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Phoronix on Graphics

Filed under
Graphics/Benchmarks
Linux
  • Nouveau Lands MP Performance Counters For The GK110
  • Vulkan 1.0.6 Is Out With More Fixes
  • Intel's Vulkan Driver Adds Present Extension Support
  • Mesa 11.2 Features For When It's Released Very Soon

    Besides Linux 4.5 expected this weekend, the release of Mesa 11.2 is also imminent.

    Mesa 11.2 was originally scheduled for release on 11 March, but obviously that didn't happen with now being a day past then. However, unless an 11.2-rc4 release is warranted, Mesa 11.2.0 should be christened this weekend or early next week.

    For those that weren't keeping up with your Mesa readings on Phoronix over the past three months, there are a lot of improvements, but sadly no OpenGL 4.x breakthroughs to any new levels. The Intel driver is still at OpenGL 3.3 (but soon should be well into a GL4 world once FP64 lands) and the RadeonSI/NVC0/R600 drivers are still at OpenGL 4.1 compliance. The LLVMpipe/Softpipe drivers haven't advanced into an OGL4 world. But a lot of individual extensions for the higher OpenGL 4 levels were implemented for Mesa 11.2 and should make for an interesting next Mesa release three months down the line when we could be seeing OpenGL 4.2~4.3 out of some drivers and thus the bump to Mesa 12.0.

  • There's Still Time To Nominate Someone To The X.Org Board (2016)

    There is still time if you wish to nominate yourself or someone else to run in the elections for this year's X.Org Foundation Board of Directors.

    As already covered previously on Phoronix, everything is gearing up for the 2016 X.Org elections. Besides needing to elect four new members to the Board of Directors, they will be again pursuing their potential merger/acceptance by SPI (Software in the Public Interest), should they get enough votes this time to pursue the by-laws change -- last year it failed due to not enough members voting.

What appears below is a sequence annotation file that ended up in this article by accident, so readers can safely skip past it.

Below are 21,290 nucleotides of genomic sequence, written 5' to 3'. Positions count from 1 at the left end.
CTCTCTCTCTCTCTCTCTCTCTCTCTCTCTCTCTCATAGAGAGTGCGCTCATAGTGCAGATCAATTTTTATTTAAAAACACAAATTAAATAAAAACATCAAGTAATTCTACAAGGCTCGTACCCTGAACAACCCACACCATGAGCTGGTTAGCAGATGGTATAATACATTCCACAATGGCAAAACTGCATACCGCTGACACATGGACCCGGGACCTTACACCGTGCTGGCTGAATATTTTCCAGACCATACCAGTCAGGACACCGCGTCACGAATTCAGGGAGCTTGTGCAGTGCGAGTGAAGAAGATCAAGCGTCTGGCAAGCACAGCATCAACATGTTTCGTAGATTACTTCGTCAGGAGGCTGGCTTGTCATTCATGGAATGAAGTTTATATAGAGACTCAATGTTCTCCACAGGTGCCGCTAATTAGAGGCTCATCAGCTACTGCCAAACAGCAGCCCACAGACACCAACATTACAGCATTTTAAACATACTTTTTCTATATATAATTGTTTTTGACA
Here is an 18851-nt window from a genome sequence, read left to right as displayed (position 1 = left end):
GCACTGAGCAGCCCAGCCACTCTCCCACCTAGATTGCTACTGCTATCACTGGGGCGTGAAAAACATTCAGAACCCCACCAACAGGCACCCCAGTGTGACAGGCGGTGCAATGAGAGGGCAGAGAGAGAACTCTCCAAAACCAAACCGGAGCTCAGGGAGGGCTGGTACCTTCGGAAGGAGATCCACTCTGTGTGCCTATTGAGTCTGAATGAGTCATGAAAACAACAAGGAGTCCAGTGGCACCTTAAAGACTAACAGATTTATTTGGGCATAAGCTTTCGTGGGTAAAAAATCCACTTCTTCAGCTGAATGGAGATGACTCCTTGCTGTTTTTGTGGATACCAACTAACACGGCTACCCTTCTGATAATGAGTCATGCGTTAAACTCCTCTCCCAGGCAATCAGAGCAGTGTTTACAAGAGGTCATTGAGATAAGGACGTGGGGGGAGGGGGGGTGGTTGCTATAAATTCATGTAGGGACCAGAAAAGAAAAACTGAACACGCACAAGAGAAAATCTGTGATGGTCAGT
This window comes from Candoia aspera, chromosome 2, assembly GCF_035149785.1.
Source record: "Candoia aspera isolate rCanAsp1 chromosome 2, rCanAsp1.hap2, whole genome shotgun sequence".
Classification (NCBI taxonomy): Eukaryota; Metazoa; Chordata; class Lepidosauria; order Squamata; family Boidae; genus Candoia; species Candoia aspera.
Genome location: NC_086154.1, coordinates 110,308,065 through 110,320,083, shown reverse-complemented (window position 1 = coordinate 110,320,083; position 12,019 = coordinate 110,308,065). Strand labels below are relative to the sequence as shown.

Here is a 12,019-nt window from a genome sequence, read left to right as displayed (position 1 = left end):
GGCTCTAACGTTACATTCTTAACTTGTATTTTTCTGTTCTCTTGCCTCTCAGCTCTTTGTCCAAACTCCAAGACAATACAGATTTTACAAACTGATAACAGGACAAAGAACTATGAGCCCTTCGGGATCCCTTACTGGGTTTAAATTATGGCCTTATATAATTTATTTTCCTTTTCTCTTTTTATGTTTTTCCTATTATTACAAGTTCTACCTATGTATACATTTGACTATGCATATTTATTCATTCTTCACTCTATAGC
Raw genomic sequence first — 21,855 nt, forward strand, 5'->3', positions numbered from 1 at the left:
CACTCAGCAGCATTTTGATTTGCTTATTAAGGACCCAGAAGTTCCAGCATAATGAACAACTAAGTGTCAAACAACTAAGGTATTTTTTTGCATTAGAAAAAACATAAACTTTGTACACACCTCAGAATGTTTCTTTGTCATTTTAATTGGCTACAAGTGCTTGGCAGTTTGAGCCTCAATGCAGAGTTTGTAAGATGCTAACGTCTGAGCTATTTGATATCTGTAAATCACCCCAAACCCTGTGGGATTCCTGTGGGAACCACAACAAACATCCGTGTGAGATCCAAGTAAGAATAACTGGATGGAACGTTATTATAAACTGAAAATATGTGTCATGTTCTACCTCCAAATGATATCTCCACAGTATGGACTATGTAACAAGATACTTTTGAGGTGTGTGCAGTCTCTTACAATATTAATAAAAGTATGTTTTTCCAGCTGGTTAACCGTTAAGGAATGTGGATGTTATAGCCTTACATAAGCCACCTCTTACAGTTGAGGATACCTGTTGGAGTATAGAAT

• RadeonSI/Gallium3D Is Almost Ready For Shader Images Support

More in Tux Machines

Red Hat's Survey in India

From Raspberry Pi to Supercomputers to the Cloud: The Linux Operating System

Linux is widely used in corporations now as the basis for everything from file servers to web servers to network security servers. The no-cost as well as commercial availability of distributions makes it an obvious choice in many scenarios. Distributions of Linux now power machines as small as the tiny Raspberry Pi to the largest supercomputers in the world. There is a wide variety of minimal and security hardened distributions, some of them designed for GPU workloads. Read more

IBM’s Systems With GNU/Linux

  • IBM Gives Power Systems Rebates For Linux Workloads
    Big Blue has made no secret whatsoever that it wants to ride the Linux wave up with the Power Systems platform, and its marketeers are doing what they can to sweeten the hardware deals as best they can without adversely affecting the top and bottom line at IBM in general and the Power Systems division in particular to help that Linux cause along.
  • Drilling Down Into IBM’s System Group
    The most obvious thing is that IBM’s revenues and profits continue to shrink, but the downside is getting smaller and smaller, and we think that IBM’s core systems business will start to level out this year and maybe even grow by the third or fourth quarter, depending on when Power9-based Power Systems and z14-based System z mainframes hit the market. In the final period of 2016, IBM’s overall revenues were $21.77 billion, down 1.1 percent from a year ago, and net income rose by nearly a point to $4.5 billion. This is sure a lot better than a year ago, when IBM’s revenues fell by 8.4 percent to $22 billion and its net income fell by 18.6 percent to $4.46 billion. For the full 2016 year, IBM’s revenues were off 2.1 percent to $79.85 billion, but its “real” systems business, which includes servers, storage, switching, systems software, databases, transaction monitors, and tech support and financing for its own iron, fell by 8.3 percent to $26.1 billion. (That’s our estimate; IBM does not break out sales this way, but we have some pretty good guesses on how it all breaks down.)

Security News

  • DB Ransom Attacks Spread to CouchDB and Hadoop [Ed: Get sysadmins who know what they are doing, as misconfigurations are expensive]
  • Security advisories for Monday
  • Return on Risk Investment
  • Widely used WebEx plugin for Chrome will execute attack code—patch now!
    The Chrome browser extension for Cisco Systems WebEx communications and collaboration service was just updated to fix a vulnerability that leaves all 20 million users susceptible to drive-by attacks that can be carried out by just about any website they visit.
  • DDoS attacks larger, more frequent and complex says Arbor
    Distributed denial-of-service (DDoS) attacks are becoming more frequent and complex, forcing businesses to deploy purpose-built DDoS protection solutions, according to a new infrastructure security report which warns that the threat landscape has been transformed by the emergence of Internet of Things (IoT) botnets. The annual worldwide infrastructure security report from Arbor Networks - the security division of NETSCOUT - reveals that the largest distributed denial-of-service (DDoS) attack reported in 2016 was 800 Gbps, a 60% increase over 2015’s largest attack of 500 Gbps.